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Old 11-24-2008, 04:20 PM   #18
yep
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Join Date: Aug 2006
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Causes and effects part II

To bring this back to sound, the problem with low frequencies is that the waveforms are much longer in terms of their cycle through positive and negative pressure. The low E on a bass guitar takes something like 33 feet to resolve in open air. If you have room dimensions less than 33 feet, especially if they are less than half of 33 feet, then that E note is not simply going to diffuse and dissolve into random room reverberation, but is instead going to settle into a fixed but haphazard path through the room, creating standing positive and negative pressure spots that are going to cause comb-filtering effects through the entire frequency spectrum. And it's not just one "snake" going through the room, because the bass amp is emitting sound pressure in all directions, and is playing other notes and harmonics of those notes that each finding their own patterns to settle into.

The net result is that you have have all sorts of effectively randomized acoustical peaks and valleys all over the room, and frequency response is different in every square foot, maybe even every inch. You're hearing a sharp ringing at 2kHz and overly-heavy bass while the guy right next to you is hearing scooped mids and papery highs. And the double cruelty is that the remarkable design of human hearing is such that your real perception is compensating for this, making the effect very hard for you to detect unless you are a practiced listener, but the mic is picking up all this ugliness just fine. So it perpetually sounds like your recordings just suck, even though it sounds groovy to you in the room.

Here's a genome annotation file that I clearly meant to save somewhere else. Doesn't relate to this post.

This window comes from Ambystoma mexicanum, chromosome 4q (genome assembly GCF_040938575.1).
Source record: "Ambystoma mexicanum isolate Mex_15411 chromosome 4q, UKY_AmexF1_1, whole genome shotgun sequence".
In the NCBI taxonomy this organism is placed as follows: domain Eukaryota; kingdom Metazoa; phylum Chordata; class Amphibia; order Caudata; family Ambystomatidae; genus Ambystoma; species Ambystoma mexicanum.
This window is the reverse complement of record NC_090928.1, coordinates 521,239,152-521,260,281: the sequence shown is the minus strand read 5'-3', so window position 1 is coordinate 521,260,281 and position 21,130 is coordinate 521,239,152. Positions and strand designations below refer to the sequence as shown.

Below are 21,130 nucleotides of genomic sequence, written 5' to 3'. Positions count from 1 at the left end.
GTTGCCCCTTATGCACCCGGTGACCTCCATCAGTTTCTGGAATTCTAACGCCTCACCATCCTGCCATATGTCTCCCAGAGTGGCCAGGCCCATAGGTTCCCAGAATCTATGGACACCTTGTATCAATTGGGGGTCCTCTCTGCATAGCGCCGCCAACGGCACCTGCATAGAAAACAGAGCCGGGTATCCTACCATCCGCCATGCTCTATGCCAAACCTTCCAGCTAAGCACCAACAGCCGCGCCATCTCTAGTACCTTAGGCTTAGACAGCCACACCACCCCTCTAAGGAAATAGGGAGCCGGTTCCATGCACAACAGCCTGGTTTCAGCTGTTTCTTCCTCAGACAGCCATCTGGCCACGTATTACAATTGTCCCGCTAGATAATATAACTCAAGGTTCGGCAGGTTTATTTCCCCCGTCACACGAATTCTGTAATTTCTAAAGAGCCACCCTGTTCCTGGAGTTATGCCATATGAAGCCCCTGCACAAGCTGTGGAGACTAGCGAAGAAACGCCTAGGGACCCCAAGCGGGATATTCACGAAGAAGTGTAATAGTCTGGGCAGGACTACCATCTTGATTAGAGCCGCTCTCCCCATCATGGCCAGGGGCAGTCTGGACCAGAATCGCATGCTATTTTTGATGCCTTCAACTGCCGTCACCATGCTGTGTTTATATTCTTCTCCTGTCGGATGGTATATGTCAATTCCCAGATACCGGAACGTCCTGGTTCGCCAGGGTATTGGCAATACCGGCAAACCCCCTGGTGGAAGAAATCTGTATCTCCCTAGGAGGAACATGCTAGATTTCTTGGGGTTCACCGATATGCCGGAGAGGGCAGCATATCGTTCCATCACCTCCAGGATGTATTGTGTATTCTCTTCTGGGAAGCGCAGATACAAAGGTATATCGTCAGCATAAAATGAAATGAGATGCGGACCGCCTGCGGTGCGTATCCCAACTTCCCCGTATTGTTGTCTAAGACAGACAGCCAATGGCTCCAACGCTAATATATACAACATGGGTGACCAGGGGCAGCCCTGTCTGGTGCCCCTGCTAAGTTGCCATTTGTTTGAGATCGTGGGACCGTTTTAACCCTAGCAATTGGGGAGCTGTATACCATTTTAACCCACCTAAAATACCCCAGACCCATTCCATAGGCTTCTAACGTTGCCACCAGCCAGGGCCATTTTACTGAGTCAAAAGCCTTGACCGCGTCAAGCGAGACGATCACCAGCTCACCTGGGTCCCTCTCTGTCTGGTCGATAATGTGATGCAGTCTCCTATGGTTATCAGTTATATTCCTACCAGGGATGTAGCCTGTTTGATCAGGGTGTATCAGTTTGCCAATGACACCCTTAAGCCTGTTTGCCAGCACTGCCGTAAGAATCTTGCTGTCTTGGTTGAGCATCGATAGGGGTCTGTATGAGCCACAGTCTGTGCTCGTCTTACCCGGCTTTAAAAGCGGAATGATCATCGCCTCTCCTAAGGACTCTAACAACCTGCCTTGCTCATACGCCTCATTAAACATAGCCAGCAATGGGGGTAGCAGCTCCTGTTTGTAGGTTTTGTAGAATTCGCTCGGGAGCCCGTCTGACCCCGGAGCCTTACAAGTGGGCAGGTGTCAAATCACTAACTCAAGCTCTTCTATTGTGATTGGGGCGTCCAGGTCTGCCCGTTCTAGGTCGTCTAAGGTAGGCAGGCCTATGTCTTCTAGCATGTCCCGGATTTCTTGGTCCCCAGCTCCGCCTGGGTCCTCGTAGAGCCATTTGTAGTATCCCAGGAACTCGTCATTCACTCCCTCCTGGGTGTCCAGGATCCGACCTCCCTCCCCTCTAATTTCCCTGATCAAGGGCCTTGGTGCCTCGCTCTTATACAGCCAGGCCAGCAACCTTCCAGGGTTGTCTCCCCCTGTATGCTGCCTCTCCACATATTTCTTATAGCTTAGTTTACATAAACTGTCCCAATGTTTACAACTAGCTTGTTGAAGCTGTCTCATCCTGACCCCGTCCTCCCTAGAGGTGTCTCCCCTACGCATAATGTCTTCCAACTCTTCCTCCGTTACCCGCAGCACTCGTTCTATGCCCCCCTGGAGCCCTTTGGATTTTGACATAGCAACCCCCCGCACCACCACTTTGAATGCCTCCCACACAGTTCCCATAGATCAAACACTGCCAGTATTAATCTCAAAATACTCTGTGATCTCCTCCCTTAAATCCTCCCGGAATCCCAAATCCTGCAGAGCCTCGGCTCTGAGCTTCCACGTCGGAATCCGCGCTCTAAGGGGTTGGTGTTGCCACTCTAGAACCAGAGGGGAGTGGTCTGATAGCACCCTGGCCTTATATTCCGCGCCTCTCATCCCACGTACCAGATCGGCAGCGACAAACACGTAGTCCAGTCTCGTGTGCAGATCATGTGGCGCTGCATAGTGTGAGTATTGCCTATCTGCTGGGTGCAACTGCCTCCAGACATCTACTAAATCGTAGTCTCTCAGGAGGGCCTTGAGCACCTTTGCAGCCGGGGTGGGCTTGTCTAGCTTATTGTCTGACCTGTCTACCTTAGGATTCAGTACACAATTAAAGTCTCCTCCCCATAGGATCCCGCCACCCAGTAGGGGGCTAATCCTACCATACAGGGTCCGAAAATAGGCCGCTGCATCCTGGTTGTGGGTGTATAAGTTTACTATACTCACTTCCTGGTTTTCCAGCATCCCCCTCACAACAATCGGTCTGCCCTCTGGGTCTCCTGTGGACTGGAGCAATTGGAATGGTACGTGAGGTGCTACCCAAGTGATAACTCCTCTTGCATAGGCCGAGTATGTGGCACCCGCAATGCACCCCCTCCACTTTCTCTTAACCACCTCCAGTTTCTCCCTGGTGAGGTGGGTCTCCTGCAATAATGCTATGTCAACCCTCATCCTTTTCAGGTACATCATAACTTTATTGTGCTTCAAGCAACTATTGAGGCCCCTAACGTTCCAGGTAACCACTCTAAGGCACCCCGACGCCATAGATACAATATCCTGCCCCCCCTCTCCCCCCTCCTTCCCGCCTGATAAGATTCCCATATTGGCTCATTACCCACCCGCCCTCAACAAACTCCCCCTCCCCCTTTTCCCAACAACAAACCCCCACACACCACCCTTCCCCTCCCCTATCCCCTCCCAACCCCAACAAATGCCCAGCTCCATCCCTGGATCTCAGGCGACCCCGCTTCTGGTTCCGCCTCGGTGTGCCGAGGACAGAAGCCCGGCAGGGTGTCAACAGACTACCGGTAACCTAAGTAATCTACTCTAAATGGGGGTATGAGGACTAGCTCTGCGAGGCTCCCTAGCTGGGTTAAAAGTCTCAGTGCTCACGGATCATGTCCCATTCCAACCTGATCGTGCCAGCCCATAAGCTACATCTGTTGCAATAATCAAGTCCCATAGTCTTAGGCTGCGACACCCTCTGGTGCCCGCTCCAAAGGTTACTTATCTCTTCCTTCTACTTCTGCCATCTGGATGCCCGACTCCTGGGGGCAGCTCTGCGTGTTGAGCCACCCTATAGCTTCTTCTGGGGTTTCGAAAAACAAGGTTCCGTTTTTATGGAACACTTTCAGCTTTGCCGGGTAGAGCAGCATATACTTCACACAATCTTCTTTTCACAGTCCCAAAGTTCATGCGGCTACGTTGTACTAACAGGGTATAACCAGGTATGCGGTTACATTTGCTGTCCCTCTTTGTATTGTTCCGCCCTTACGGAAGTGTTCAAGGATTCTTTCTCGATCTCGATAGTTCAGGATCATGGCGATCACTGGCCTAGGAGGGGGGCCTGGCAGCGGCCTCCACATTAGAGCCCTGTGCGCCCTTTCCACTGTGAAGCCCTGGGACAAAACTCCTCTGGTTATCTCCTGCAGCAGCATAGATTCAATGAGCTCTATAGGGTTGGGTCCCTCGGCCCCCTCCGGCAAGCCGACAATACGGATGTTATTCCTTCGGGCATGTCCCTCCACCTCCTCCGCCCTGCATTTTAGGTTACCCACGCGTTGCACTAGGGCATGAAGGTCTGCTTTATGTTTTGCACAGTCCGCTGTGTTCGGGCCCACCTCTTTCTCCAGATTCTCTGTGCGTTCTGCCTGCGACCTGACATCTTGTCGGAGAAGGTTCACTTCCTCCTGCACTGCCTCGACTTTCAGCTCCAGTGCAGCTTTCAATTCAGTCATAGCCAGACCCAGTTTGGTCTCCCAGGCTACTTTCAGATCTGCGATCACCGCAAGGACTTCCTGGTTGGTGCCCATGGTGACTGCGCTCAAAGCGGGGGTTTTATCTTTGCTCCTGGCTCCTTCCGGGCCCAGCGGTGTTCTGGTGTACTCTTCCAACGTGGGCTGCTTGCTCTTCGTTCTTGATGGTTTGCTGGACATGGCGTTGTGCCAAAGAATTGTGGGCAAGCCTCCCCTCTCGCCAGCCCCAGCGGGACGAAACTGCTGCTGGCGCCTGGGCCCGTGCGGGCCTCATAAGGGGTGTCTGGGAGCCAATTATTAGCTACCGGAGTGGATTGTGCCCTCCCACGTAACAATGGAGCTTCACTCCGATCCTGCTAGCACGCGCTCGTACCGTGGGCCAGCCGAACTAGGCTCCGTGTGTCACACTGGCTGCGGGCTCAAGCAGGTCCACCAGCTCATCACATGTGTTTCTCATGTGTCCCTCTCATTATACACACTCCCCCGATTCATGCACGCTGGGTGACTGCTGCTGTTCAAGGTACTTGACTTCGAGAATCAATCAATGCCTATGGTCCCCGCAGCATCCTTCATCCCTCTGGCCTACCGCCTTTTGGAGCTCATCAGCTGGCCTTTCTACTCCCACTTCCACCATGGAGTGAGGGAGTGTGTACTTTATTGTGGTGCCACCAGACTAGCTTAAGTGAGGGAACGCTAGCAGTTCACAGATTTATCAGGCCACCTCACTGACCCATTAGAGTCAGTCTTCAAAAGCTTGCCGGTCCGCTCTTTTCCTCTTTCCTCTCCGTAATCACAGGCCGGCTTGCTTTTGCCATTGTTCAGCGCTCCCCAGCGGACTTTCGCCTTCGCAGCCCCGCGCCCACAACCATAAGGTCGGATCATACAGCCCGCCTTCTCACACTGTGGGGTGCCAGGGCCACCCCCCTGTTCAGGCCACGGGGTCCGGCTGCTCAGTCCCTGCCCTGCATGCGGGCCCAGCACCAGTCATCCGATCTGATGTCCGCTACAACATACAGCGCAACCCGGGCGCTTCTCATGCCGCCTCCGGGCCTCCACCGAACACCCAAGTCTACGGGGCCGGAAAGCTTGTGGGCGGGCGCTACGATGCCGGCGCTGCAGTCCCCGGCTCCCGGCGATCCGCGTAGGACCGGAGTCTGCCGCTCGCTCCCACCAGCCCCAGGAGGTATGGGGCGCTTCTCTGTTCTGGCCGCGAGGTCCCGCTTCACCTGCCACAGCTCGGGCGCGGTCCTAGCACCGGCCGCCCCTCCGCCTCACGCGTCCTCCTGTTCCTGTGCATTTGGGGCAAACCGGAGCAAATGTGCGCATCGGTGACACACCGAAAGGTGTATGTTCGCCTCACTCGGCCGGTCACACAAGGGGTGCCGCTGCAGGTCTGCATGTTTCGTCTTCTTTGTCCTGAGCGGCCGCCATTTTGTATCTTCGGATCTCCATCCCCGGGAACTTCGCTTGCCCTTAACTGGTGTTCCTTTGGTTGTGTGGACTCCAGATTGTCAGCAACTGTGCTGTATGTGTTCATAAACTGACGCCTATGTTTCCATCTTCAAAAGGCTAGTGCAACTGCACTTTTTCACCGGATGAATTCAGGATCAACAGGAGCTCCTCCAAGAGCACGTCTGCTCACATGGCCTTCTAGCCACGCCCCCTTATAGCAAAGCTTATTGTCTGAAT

Clap your hands and listen carefully to the decay. If you are in a typical, untreated, residential space, chances are the decay will not be the even, full-spectrum reverb we expect from a burst of white noise, but rather a ringing or boinging sound. Maybe even one that changes in pitch or "flutters." Walk a few feet away and try it in a different part of the room and it will be a different sound or pitch. What you are hearing is standing waves. Instead of sounding like the decay of a gunshot, it sounds like some weird ethnic percussion instrument.

The effect might sound subtle in the room, but it will not be subtle at all when you record it and play it back. Your ears compensate for the acoustical space that you are in, but they do not compensate for the playback of recorded material very well. We walk around and never "hear" reverb unless we are in a parking garage or a stairwell or some other unusual space, but it is present everywhere. If someone were to lead you blindfolded through your house, you'd be able to tell what room you were in just from the quality of the silence and the sound of your breathing, even though you might never be aware of how the different rooms sound in everyday life. However, if you were to take a tape recorder and walk around your house talking to yourself, the differences in sound quality would jump right out of the speakers on playback.

It is very important to understand that these are not problems that can realistically be corrected with EQ. The frequency problems can be extremely narrow, and are time-, frequency-, and phase-dependent. These problems can only be properly addressed in the room.

The problem is a big and complicated one, but fortunately, the solutions can be quite simple. Read on.
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